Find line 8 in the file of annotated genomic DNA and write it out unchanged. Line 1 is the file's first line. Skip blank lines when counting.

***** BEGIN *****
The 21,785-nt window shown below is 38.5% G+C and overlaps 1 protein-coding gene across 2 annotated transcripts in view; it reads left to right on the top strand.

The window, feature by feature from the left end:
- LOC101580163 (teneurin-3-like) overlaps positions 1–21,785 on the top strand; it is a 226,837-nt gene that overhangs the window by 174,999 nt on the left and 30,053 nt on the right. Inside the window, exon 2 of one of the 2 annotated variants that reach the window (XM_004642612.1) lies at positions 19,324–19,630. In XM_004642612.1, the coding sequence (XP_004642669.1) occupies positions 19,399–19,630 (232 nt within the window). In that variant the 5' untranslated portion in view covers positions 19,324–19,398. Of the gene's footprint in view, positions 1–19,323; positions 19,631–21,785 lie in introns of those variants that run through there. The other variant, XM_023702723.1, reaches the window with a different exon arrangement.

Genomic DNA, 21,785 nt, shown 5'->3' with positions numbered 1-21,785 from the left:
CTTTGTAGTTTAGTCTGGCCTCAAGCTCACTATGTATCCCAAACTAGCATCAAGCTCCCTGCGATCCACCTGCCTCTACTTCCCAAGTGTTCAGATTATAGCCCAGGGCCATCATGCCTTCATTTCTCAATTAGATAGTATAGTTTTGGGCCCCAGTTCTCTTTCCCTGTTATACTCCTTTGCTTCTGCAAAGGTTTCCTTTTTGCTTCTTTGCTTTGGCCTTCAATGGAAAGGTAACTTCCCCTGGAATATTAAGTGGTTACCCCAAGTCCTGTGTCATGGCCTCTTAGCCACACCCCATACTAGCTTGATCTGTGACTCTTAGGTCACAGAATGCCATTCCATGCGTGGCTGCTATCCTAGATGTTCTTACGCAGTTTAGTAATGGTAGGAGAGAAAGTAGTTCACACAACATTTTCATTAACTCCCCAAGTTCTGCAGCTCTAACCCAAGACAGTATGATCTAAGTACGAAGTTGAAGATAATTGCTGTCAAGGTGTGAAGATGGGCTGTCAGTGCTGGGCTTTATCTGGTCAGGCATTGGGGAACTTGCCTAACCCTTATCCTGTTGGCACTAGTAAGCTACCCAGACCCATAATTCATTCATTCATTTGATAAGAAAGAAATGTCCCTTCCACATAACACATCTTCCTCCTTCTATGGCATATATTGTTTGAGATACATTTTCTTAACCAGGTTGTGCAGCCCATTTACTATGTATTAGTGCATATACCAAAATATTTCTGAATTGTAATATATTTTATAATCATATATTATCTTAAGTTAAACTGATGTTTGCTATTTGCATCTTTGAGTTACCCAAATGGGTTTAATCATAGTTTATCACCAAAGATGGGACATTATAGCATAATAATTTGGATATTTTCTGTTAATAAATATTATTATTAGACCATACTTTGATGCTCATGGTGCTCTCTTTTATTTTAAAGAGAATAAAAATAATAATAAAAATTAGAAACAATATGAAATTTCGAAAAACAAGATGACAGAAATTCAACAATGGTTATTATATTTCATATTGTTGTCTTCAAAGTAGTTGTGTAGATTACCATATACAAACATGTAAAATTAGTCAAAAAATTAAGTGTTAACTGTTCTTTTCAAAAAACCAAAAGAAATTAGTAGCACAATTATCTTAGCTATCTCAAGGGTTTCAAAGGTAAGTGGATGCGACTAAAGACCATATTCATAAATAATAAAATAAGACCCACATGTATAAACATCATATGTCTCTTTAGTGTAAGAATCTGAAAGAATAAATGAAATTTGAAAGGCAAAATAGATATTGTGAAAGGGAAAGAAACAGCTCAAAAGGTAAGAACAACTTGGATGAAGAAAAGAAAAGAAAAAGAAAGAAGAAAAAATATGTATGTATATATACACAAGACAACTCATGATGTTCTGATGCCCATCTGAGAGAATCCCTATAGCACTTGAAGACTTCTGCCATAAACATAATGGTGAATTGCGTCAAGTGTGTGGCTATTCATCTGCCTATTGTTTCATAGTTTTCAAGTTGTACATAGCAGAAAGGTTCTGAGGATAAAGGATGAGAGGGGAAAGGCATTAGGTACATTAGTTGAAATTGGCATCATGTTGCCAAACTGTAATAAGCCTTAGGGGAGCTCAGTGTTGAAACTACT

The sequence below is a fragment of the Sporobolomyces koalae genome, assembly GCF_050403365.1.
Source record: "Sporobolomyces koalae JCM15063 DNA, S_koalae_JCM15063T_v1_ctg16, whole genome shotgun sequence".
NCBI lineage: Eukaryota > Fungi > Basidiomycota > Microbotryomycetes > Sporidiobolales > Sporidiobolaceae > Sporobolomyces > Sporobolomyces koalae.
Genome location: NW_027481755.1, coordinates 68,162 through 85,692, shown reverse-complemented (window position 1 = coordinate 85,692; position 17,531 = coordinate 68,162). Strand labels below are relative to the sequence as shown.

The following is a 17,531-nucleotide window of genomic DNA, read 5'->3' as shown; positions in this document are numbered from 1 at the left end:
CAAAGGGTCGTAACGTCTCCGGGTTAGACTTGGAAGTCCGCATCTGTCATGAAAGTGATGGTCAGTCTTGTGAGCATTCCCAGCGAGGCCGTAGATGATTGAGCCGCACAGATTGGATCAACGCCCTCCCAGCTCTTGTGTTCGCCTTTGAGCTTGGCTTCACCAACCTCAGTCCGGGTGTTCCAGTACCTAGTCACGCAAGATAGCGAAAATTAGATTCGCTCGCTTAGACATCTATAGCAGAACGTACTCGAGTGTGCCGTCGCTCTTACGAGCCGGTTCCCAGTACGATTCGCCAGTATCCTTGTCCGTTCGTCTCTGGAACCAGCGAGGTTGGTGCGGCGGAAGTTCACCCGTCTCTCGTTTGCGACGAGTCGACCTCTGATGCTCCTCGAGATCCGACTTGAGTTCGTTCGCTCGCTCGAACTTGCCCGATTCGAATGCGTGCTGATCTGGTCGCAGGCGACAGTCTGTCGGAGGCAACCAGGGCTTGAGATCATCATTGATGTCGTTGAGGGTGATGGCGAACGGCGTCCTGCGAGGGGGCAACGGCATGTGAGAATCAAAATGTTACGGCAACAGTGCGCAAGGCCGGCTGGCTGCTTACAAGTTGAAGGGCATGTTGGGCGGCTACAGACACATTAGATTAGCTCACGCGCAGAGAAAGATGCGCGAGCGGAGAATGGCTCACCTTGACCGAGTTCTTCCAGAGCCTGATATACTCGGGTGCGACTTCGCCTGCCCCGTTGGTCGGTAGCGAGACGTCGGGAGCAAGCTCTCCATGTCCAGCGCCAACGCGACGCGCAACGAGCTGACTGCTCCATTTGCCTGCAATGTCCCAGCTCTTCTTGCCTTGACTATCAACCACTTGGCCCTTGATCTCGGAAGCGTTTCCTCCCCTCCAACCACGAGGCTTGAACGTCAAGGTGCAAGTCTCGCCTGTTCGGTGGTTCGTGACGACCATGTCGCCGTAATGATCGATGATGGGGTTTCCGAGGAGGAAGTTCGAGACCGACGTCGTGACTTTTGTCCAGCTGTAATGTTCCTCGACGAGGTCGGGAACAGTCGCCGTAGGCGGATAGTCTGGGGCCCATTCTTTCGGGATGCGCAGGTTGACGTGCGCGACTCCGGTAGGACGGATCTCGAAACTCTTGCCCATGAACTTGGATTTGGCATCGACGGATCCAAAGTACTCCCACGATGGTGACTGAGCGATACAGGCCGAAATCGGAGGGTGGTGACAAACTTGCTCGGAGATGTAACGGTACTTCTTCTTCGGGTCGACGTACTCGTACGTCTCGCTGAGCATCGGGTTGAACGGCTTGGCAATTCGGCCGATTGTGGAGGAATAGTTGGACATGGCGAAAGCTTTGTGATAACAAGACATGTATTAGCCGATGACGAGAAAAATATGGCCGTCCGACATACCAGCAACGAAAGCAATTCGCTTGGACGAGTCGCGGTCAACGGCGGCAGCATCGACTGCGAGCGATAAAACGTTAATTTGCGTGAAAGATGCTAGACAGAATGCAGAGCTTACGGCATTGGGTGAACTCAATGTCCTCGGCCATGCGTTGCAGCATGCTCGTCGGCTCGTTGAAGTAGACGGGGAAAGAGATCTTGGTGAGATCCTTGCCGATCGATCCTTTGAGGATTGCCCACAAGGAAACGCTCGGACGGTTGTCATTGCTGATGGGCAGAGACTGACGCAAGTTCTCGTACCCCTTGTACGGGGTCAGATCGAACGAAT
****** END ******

NCBI lineage: Eukaryota > Fungi > Basidiomycota > Microbotryomycetes > Sporidiobolales > Sporidiobolaceae > Sporobolomyces > Sporobolomyces koalae.